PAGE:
Tim Rotolo is a co-founder at Trymata, and the company's Chief Growth Officer. He is a born researcher whose diverse interests include design, architecture, history, psychology, biology, and more. Tim holds a Bachelor's Degree in International Relations from Claremont McKenna College in southern California. You can reach him on Linkedin at or on Twitter at @timoroto

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A Complete Usability Testing Guide - Methods, Questions & More

Create perfect products that delight your customers, what is usability testing, types of usability testing, benefits of usability testing, examples of what usability testing can do, usability testing methods, when should you conduct a usability test, how many tests to do, the 9 phases of a usability study, best practices for usability testing, usability testing script & questions, qualaroo templates for usability testing, mistakes to avoid in usability testing, over to you.

We’re heading into the holiday season of 2023, and still, the words that Philip Kotler said decades ago ring truer than ever: “ customer is king .”

With the approval of your kings (and queens), your product - app, website, software, or any other offering to them - is bound to do well in the market. Which brings us to the question:

How can you tell what goes on in your customer’s minds?

Put another way, is your product going to help your target segment overcome their challenges?

Before you go all-in and launch, ensure that you’ve made a sure bet - with usability testing.

This guide answers ‘what is usability testing’ and delves into some methods, questions, and ways to analyze the data.

TL;DR tip: Scroll to the end for a convenient list of FAQs about usability testing.

  • Usability Testing - What Is It?
  • How You Benefit From Usability Testing
  • Common Usability Testing Methods
  • Remote [Moderated/Unmoderated]
  • Benchmark Comparison
  • Open-Ended [Exploratory]
  • Contextual [Informed users]
  • Guerilla [Random public]
  • What Questions to Ask During Usability Testing
  • Best Practices To Follow for Usability Testing
  • Mistakes To Avoid in Usability Testing

Usability testing answers your questions about any and all parts of your product’s design. From the moment users land on your product page to the time they show exit intent, you can get feedback about user experience.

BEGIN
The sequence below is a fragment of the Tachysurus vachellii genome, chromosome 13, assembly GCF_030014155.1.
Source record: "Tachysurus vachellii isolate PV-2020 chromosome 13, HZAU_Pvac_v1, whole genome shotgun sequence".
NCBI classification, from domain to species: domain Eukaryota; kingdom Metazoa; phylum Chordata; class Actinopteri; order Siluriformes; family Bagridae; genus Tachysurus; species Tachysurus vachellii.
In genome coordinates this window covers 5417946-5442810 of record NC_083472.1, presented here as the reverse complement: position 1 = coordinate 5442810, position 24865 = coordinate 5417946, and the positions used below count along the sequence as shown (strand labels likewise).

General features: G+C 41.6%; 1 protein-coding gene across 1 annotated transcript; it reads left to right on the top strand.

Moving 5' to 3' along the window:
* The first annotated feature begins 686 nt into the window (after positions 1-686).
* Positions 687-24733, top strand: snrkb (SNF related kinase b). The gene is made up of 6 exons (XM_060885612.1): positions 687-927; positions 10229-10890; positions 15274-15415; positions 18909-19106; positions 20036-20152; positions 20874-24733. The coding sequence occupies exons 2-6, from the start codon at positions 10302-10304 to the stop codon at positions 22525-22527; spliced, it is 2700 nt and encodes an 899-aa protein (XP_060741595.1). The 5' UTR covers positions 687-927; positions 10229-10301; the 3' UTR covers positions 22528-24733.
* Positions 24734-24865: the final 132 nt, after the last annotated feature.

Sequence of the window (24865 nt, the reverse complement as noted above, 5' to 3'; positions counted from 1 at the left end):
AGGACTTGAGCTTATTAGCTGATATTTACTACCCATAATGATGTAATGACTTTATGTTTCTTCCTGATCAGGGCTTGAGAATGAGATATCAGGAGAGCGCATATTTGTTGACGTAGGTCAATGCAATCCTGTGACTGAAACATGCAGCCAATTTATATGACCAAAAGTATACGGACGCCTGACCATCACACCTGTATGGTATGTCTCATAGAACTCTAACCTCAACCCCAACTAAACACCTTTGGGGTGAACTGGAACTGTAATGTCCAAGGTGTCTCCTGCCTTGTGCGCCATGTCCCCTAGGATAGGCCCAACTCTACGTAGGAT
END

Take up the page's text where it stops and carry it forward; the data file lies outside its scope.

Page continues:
Using this feedback, you can create products from perfect prototypes that delight your customers and improve conversion rates. This also works out well if you want to improve your product that is already in the market.

Usability testing is essential because it makes your website or product easier to use. With so much competition out there, a user-friendly experience can be the difference between converting the visitors to customers or making them bounce off to your competitors.

For example, the bounce rate on a web page that loads slower than 3 seconds can jump up to 38% , meaning more people leaving the site without converting.

In the same way, a product with a complicated information architecture will add to the learning curve for the users. It may confuse them enough to abandon it and move to a more valuable product.

When you’re told by unbiased testers or users that your product “ feels like it’s missing something ,” but they can’t tell you what “ something ” is, isn’t it frustrating? It’s a pity you can’t turn into Sherlock Holmes and ‘deduce’ what they mean by that vague statement.

Philip Kotler even quoted the author of Sherlock Holmes, Sir Arthur Conan Doyle: “ It is a capital mistake to theorize before one has data. ” in his book Kotler on Marketing: How to Create, Win, and Dominate Markets .

How cool would it be to turn the subjective, vague survey responses into objective, undeniable data? This data can be the source of quite ‘elementary’ as well as pretty deep insights that you’ve been seeking.

That’s where usability testing comes in.

It puts the users in the driver's seat to guide you to all the points which can deter them from having a good experience.


Be it a prototype or working product, you can use usability tests at any stage to streamline the flows and other elements.

It’s time to see what benefits usability testing can bring to your product development cycle. Irrespective of the stage at which your product is, you can run usability testing to pinpoint critical issues and optimize it to improve user experience.

1. Identify Issues With Process Flows